Minneapolis Parks Deserve Statewide Investment
February 21, 2020 by Tom Evers
Minneapolis Parks are a statewide asset that deserve critical infrastructure funding at the capital. That’s why we’re partnering with the Minneapolis Park and Recreation Board and the community to help support the Minneapolis delegation as they seek to fund several important projects through the bi-annual bonding process.
State general obligation bonding is a critical process wherein the state sells bonds to investors to raise money for capital projects, including university campuses, drinking water infrastructure, healthcare facilities, and parks, to list only a few. In effect, the state is “borrowing” money from bond purchasers and is responsible for paying interest on the “loan.” Traditionally, the Minnesota Legislature seeks to pass a bonding bill every two years to finance important statewide investments and to update critical public assets. With a large budget surplus and near-historically low interest rates, many believe that there is no better time than now to make much needed investments in our state.
This year, Governor Walz’s “Local Jobs and Projects” bonding budget includes three of the Park Board’s bonding priorities: $3M for the Great Northern Greenway River Link, $12.35M for the Grand Rounds Missing Link, and $11.25M for revitalizing North Commons Park into a regional asset. While we support all of the Park Board’s bonding priorities, we are particularly advocating for the River Link request because we’re bringing a $1.5M match for the Overlook phase through our RiverFirst Campaign. This project, along with Water Works ($5M requested for the second, Riverside, phase), depend on public funding for future phases.
In communities around the state, similar projects receive significant state and regional funding so that kids and families can experience the benefits of well-funded park infrastructure. Minneapolis children should benefit from statewide investments as well.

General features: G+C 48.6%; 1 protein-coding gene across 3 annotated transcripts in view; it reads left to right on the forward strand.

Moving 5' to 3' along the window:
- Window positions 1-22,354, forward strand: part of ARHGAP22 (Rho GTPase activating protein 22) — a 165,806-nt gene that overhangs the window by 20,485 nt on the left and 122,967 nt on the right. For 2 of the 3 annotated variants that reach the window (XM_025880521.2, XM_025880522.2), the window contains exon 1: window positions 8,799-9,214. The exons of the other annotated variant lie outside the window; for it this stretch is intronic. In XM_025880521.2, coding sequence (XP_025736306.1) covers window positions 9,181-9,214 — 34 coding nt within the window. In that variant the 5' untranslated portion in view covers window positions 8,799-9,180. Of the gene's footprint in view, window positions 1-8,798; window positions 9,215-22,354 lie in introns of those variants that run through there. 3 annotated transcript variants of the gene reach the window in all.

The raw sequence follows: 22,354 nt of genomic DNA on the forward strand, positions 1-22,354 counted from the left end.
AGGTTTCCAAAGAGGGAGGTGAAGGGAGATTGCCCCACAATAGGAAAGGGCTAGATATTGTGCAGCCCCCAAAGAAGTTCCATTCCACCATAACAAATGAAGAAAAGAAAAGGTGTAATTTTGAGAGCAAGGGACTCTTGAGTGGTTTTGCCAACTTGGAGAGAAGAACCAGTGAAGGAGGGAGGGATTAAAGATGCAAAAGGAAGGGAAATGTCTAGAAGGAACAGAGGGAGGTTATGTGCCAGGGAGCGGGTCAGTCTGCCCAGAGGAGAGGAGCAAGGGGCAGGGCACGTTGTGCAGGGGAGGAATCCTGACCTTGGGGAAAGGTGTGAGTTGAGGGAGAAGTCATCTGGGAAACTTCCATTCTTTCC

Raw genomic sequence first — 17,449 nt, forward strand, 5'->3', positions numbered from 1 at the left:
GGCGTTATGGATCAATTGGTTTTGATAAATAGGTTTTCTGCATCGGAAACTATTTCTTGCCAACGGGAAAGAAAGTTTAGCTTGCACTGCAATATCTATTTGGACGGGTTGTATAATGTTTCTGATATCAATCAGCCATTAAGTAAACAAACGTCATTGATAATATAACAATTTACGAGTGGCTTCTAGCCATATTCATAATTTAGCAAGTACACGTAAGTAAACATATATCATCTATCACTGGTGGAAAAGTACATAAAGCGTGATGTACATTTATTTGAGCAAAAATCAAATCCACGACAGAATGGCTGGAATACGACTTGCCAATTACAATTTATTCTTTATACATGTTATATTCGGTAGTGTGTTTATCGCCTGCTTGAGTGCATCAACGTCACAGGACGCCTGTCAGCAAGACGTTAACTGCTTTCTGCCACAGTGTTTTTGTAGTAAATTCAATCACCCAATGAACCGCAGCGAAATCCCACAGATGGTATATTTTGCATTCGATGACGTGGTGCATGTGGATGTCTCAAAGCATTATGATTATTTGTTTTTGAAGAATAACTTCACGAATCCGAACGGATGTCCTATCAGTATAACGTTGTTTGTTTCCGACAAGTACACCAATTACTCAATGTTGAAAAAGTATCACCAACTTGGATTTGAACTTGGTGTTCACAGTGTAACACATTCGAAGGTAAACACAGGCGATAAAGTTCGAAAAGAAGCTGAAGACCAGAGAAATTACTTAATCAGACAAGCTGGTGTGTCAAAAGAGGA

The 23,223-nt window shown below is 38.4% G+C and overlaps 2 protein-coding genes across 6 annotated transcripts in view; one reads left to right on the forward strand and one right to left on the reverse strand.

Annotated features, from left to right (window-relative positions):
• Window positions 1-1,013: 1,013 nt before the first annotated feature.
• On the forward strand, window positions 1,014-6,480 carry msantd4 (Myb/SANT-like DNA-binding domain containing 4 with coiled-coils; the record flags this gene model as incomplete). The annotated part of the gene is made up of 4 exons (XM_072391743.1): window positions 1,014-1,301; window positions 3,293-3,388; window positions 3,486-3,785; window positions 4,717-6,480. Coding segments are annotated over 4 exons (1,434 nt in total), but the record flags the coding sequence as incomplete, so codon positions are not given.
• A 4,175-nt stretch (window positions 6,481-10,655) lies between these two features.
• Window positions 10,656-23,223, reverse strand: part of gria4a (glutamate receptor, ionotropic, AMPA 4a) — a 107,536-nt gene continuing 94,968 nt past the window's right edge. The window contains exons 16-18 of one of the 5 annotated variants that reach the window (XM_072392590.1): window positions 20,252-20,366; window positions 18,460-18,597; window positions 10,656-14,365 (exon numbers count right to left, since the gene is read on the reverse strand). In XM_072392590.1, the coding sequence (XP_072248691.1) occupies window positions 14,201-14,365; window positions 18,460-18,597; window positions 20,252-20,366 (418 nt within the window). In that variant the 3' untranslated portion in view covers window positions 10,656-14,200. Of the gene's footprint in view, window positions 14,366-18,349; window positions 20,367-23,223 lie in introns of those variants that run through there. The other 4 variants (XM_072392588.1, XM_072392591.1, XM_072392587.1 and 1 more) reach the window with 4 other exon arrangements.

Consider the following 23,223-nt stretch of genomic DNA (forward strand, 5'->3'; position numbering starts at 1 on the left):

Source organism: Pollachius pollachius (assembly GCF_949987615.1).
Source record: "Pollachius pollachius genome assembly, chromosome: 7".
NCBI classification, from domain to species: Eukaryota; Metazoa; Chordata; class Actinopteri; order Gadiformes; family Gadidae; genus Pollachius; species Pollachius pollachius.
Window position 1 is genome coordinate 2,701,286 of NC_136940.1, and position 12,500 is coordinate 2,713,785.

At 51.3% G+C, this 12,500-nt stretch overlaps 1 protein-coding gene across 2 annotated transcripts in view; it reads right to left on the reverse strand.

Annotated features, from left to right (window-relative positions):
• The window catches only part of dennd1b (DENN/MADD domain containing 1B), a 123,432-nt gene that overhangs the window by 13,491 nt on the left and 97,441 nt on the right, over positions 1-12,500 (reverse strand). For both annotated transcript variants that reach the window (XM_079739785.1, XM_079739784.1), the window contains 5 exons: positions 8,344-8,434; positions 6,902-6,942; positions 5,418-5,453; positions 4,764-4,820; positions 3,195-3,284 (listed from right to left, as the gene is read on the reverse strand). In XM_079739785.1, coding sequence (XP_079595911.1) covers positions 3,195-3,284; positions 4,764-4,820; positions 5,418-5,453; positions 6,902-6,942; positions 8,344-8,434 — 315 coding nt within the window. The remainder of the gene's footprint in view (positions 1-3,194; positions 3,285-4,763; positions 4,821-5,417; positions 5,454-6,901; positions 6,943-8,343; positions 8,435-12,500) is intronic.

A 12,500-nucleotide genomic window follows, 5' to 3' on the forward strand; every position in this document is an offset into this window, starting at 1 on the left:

Additionally, we are working with a coalition of metro regional park agencies to secure a $15M bonding request for regional parks, which would include $3.9M in state bonds (with a $1.3M Met Council match) for three Minneapolis projects, including Hall’s Island/Graco Park in the RiverFirst area. Unlike most other bonding requests, this effort bridges many districts represented by both Democrats and Republicans and is an important investment into a regional park system that sees more than 59 million visits each year, far more than the total visits to the State Park system. With heavy usage comes additional costs to maintain much-beloved space.
Our work this session will include visits with the Minneapolis delegation, especially those sponsoring bonding bills (Reps. Lee and Dehn, Sen. Champion); participating in bonding tours; and testifying before committees, if asked. If you are interested in getting involved to support our work at the Capital, please email me at TEvers@MplsParksFoundation.org.
It is critical to our work that we advocate for adequate public funding streams that can be enhanced with philanthropy. The Minneapolis Parks Foundation’s mission is most effective when public and private investments align in support of broader community-informed initiatives. This year’s legislative agenda does just that.